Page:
While at a high level the task of matching receptors to antigens may seem straightforward, the size of the undertaking is immense. Adaptive says healthy individuals have at least 50 million T-cell receptors flowing through their blood streams, and that's before receptors for diseases join them. A genetic sequence analysis for a single receptor alone would produce a large quantity of data. Multiply that mass of data by tens or hundreds of millions of receptors for a single individual, then matching their sequences to millions of antigens, would require a staggering array of computing power and analytical sophistication, well beyond the capabilities or resources of most enterprises.
That's where Microsoft comes in. In February 2017, Microsoft announced its Healthcare Next initiative to combine artificial intelligence and large-scale cloud computing with companies and organizations in the health and life science industries, making available its computational tools to make an impact on the health of individuals and populations. In this case, the tools are being used to crunch the massive amounts of data generated by sequencing T-cell receptors and matching them to antigens, guided by machine-learning algorithms to make sense of all that data.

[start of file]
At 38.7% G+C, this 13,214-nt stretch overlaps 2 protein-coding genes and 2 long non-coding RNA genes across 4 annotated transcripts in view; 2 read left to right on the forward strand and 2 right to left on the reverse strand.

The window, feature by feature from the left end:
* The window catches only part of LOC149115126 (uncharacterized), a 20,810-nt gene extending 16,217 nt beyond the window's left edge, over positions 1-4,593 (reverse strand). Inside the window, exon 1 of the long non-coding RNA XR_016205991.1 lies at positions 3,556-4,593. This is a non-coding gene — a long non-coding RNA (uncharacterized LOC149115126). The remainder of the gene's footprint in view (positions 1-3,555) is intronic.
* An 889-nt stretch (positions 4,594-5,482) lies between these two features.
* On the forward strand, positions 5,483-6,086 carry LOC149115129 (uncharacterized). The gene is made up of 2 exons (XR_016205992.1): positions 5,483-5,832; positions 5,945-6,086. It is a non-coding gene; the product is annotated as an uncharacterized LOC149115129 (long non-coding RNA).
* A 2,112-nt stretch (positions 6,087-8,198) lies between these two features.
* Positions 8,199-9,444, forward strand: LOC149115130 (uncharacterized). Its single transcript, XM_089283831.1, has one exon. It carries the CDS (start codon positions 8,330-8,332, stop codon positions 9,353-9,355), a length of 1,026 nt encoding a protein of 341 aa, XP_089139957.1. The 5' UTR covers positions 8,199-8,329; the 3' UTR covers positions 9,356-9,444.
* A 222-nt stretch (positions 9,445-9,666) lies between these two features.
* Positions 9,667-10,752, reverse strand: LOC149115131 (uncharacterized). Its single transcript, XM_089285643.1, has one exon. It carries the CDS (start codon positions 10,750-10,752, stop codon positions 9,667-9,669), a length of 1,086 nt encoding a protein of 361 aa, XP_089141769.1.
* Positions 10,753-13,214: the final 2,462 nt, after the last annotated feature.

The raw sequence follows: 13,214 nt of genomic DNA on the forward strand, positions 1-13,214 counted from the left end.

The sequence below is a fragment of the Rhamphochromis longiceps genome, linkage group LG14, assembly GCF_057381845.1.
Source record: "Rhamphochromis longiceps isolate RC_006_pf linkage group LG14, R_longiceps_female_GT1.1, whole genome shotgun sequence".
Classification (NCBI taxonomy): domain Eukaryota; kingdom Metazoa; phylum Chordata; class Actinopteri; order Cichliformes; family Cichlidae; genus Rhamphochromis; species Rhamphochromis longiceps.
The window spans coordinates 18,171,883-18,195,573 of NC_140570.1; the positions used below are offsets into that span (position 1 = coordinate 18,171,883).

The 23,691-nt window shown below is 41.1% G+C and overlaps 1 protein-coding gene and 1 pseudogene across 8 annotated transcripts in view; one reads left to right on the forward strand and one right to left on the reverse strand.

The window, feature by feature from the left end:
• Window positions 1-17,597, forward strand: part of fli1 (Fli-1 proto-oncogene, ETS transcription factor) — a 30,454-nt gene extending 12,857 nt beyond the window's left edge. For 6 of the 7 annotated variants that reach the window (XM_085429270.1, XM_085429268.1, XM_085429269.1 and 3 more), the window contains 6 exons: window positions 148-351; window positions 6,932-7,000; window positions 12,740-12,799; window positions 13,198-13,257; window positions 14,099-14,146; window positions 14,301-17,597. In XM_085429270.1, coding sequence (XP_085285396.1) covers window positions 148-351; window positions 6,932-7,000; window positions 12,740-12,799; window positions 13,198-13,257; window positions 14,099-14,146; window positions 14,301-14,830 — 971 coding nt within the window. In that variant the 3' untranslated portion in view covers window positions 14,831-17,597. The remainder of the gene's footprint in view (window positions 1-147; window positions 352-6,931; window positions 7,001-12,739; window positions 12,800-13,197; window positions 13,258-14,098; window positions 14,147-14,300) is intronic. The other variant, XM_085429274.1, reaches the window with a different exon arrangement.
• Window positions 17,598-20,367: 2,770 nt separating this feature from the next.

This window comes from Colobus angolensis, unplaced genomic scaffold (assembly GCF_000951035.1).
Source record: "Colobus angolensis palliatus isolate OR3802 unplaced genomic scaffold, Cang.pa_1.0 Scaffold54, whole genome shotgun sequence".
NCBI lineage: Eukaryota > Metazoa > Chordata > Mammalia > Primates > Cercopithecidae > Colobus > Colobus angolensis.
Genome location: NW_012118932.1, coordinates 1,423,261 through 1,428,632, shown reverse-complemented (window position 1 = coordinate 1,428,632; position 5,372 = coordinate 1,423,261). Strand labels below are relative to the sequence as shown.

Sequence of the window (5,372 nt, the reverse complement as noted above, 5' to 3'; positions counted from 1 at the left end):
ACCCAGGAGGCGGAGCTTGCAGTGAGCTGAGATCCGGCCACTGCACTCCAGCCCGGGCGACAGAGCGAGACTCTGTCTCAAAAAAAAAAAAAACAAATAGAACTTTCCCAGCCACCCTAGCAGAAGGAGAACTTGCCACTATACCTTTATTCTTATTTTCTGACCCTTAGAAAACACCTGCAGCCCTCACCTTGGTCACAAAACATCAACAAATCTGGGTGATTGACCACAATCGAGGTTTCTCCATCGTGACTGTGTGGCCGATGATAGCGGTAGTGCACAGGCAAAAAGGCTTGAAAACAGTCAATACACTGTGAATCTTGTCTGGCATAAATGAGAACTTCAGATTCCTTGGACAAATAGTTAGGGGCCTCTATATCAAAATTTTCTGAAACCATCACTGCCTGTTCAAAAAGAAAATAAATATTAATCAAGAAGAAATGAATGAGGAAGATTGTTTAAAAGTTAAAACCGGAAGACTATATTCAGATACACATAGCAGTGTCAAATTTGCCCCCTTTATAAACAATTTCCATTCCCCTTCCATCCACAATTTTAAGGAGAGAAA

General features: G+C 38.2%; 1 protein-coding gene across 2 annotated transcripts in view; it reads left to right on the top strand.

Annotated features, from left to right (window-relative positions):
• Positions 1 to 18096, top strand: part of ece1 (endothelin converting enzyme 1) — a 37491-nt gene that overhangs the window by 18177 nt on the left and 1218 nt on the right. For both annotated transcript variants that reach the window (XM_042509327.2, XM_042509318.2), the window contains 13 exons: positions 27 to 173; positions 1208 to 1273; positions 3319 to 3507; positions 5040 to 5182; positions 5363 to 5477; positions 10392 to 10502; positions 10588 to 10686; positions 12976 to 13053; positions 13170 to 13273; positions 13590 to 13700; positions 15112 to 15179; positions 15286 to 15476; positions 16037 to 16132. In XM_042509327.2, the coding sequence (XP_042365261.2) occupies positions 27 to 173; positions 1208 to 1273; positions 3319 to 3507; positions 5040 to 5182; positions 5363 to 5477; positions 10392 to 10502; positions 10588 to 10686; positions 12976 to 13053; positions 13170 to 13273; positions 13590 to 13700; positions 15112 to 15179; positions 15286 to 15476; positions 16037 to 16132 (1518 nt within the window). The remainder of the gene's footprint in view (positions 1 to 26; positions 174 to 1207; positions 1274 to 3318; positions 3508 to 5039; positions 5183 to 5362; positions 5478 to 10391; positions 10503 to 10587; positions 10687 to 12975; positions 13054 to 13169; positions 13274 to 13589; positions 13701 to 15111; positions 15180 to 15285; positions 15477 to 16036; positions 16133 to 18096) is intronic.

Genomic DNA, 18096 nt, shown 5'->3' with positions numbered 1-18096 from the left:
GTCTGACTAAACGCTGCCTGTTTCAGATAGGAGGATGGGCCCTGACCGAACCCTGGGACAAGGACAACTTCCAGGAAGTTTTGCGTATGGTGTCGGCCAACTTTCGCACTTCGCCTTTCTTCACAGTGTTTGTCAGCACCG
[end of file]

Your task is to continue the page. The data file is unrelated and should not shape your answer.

Once the map of T-cell receptors to antigens starts taking shape, Adaptive and Microsoft first plan to apply the mapping to diagnostics for individual diseases, but the universal diagnostic is still the eventual goal. "Some conditions like cancer or autoimmune disorders can be difficult to diagnose," says Adaptive's CEO and co-Founder Chad Robins in a company statement, "but this universal map of the immune system will enable earlier and more accurate diagnosis of disease, potentially helping physicians to connect the dots to understand the relationship between disease states and eventually lead to a better understanding of overall human health."
Peter Lee, Microsoft's vice-president for artificial intelligence and research says in a company blog post that "a universal blood test that reads a person’s exposure and response to disease would be, in a word, transformational." And Microsoft apparently isn't just making nice words about the collaboration. The company is taking an equity stake in Adaptive Biotechnologies, although the size of the investment and other financial details were not revealed.
As a commenter pointed out when news of the collaboration broke, early detection of disease in otherwise healthy people may not be a completely good thing, particularly when revealing a disease state could be used as a pre-existing condition to deny insurance coverage -- even if outlawed by the Affordable Care Act. This is yet another case where science and technology are far ahead of law and economics, but it often takes advances like a universal diagnostic to force authorities to take action.